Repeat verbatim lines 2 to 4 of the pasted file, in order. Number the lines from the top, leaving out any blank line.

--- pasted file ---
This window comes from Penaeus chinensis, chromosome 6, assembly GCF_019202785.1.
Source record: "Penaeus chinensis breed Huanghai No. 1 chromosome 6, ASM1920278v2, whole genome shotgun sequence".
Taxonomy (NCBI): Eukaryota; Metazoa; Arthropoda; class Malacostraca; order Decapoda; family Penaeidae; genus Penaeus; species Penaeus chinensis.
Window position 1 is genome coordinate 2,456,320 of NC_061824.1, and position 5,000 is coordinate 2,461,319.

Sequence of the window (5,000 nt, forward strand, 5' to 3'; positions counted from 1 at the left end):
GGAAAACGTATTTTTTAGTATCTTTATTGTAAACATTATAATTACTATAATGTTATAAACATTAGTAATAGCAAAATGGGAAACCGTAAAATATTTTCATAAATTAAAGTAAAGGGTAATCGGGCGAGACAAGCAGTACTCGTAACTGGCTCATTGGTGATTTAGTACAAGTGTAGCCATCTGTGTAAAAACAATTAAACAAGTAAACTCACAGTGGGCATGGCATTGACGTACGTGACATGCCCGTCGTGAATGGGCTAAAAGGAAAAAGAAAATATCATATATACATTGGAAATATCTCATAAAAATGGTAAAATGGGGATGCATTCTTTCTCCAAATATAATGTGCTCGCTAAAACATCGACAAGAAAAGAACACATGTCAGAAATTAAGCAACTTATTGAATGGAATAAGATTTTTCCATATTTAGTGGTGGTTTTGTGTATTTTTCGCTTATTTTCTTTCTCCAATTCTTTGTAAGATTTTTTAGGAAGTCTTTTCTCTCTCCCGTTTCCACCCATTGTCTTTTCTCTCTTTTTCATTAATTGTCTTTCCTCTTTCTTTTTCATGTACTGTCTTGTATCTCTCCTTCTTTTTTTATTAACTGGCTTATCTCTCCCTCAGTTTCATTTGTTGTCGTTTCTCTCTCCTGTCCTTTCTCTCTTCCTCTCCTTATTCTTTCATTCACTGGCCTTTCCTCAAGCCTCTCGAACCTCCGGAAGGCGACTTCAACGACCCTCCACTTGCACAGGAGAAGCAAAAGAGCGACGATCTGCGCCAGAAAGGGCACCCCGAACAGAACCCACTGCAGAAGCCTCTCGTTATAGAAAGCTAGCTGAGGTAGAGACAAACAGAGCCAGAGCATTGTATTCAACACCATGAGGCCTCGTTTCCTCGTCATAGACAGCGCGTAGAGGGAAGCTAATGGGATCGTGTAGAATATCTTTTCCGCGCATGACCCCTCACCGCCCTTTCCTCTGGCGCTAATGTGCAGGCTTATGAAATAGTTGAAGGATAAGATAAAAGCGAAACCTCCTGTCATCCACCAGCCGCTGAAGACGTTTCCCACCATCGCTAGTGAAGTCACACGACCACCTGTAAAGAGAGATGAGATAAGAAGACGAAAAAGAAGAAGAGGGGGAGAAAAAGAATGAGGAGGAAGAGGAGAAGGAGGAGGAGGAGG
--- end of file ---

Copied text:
Source record: "Penaeus chinensis breed Huanghai No. 1 chromosome 6, ASM1920278v2, whole genome shotgun sequence".
Taxonomy (NCBI): Eukaryota; Metazoa; Arthropoda; class Malacostraca; order Decapoda; family Penaeidae; genus Penaeus; species Penaeus chinensis.
Window position 1 is genome coordinate 2,456,320 of NC_061824.1, and position 5,000 is coordinate 2,461,319.